To Edmonds-Woodway boys swimming and diving coach Nolan Welfringer, Anton Teplouhov just looks like he belongs in the water.
“He has a really good natural feel for the water,” Welfringer said. “It’s a vague sort of thing, but some swimmers just have a natural feel to hold their lines in the water and have a sense of how the water moves around (them). It’s just something he’s naturally gifted at. When you see him in the water, you know he’s a competitive swimmer. It just shows.”
The Warriors’ standout senior sprint freestyler has qualified for the upcoming Class 3A state meet in the 50-yard freestyle and is on all three of the team’s relays that have achieved state times. He’s still in search of a qualifying time in the 100 freestyle.
Teplouhov, who also swims for the Everett-based Stingray club team, has spent a lot of time building a physique that helps him excel in the shorter races, where hundredths of a second mean so much against elite competition.
“He’s without a doubt one of the strongest guys in the weight room,” Welfringer said of Teplouhov, who is 6-foot and 180 pounds. “He’s well over his body weight on his bench (press) and that shows in the sprint events where his speed is a direct product of his strength and his ability to hold the line and feel the race.”
The Herald caught up with Teplouhov last week to talk about his avant-garde freestyle technique, state meet mishaps and competitive dance.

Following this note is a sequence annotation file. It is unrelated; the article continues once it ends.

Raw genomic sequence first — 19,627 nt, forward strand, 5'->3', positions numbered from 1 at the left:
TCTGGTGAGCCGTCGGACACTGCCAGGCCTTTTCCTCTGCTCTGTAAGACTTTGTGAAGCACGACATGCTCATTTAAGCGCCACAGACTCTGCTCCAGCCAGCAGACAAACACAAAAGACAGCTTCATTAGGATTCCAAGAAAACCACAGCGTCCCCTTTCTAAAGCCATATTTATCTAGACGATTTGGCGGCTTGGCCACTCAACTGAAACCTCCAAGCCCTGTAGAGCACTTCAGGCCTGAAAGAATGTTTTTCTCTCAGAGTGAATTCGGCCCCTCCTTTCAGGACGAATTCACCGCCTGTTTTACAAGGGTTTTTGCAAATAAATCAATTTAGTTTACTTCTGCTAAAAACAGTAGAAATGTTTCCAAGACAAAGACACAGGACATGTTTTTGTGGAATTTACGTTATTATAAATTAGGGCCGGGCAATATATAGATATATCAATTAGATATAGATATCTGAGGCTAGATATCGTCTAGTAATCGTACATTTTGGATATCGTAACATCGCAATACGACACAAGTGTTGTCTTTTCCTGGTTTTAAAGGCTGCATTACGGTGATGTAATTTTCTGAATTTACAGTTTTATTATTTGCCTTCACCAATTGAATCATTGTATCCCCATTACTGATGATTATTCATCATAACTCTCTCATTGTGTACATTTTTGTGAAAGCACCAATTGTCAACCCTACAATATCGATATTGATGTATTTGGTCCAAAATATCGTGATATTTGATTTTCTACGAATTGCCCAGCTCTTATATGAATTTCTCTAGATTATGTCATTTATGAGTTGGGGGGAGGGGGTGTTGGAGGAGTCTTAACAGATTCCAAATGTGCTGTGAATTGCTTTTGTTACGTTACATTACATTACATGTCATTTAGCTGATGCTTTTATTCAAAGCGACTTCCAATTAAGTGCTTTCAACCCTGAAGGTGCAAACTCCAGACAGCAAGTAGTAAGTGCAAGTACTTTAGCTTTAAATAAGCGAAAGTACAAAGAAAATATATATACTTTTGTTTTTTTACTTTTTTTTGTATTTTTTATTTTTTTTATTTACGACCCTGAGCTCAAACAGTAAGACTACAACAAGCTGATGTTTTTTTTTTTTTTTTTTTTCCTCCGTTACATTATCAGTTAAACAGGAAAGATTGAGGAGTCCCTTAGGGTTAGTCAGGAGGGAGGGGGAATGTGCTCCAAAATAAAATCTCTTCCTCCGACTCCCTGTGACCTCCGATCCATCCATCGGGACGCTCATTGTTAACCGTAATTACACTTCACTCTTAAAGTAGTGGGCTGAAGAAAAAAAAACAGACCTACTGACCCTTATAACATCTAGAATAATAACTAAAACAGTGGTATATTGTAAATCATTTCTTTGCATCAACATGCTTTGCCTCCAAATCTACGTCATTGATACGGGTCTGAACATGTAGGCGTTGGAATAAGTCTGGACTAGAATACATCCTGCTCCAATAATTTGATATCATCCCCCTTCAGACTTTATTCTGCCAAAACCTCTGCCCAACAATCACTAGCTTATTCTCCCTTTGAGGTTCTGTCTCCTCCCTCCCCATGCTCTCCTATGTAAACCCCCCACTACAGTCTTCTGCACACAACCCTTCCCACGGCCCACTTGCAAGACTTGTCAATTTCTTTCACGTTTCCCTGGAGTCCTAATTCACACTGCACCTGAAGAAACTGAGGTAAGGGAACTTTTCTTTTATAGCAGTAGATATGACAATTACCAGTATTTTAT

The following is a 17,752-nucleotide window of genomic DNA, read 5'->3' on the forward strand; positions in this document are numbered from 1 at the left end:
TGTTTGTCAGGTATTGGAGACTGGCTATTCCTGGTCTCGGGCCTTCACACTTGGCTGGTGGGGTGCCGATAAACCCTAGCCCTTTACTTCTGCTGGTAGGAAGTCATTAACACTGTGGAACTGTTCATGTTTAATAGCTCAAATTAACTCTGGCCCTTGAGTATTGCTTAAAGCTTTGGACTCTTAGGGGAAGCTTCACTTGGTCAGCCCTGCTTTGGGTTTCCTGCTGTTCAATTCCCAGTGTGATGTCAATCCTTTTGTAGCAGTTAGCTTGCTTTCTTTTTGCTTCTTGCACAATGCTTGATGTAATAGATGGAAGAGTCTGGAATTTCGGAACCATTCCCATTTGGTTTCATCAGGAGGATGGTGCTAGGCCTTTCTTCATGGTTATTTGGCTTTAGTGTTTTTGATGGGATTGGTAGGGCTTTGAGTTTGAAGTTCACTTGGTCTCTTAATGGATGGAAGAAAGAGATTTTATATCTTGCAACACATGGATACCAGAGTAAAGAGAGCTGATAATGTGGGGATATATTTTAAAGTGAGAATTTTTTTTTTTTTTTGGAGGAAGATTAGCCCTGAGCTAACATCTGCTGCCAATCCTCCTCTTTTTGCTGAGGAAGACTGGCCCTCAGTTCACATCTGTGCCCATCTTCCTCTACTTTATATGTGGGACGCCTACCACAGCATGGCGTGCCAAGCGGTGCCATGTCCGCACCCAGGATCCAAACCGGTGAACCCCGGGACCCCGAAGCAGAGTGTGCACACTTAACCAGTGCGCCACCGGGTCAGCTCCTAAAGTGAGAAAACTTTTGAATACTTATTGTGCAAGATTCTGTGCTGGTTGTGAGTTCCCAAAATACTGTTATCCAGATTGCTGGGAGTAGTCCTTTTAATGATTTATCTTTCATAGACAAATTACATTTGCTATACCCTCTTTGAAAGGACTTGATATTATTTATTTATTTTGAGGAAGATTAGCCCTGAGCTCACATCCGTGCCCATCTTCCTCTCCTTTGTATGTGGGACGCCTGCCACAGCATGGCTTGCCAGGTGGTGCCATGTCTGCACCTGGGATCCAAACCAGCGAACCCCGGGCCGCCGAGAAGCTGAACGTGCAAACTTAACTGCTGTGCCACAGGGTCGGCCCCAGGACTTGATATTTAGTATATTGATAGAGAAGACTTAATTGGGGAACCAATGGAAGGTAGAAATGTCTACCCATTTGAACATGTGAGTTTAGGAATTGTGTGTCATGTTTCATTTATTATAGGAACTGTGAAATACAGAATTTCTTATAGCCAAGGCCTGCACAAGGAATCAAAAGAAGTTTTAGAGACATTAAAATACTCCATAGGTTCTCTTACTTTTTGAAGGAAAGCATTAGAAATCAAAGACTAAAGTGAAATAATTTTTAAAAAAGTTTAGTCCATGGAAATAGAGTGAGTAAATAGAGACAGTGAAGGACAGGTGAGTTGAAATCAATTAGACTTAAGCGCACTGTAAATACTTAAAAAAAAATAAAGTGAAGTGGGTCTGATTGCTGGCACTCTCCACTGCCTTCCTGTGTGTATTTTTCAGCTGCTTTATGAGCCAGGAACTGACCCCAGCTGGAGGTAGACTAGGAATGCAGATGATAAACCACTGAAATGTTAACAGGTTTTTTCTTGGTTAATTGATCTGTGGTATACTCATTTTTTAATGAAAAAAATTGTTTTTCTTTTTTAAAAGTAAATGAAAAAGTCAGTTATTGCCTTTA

What do you think separates you from other swimmers in Wesco and makes you a tough person to beat, especially in the sprint freestyle races?
I have a different technique from other swimmers in sprint freestyle where I straighten my arms when they come out of the water and rotate my shoulders a little. It puts more pressure on my shoulders but it gives me a little bit of an advantage. My arms go deeper down in the water and I’m pulling the more dense, heavier water and getting more force out of it.
You’ve competed at the state meet twice in your career. What’s the atmosphere like? Can it be an intimidating environment if you haven’t been there before?
It is pretty different from a normal high school dual (meet) where you’re just hanging out with your teammates. Everyone takes it a lot more seriously and there’s a good amount of pressure. My first time at state, I was leading off our 200 free relay and when I got on the blocks, I just fell in. That was pretty funny. My coach always remembers that. It just relieved the tension. Since nobody else jumped in, I didn’t get disqualified.
Coach Welfringer told me you were a pretty raw competitive swimmer when you started in high school. What helped you improve?
I feel like it’s not that hard as long as you’re ready and you want to. I’ve been involved in many sports, so the competitive factor wasn’t overloading me. I do modern dancing and Latin ballroom dancing, and I’ve downhill skied and played soccer. I like the competitiveness, I just had to get on the level of all the faster people. It just involved training and working for it.
How’d you get into ballroom dancing?
When I was in middle school, at my modern dance studio, a couple of ballroom coaches started a class for kids my age when there weren’t modern dance lessons going on. I got a partner and started dancing. I stopped two or three years ago because swim was getting to be a lot, but last year one girl asked me to be her partner and I said, ‘OK.’ I did miss dancing. I find it fun and interesting.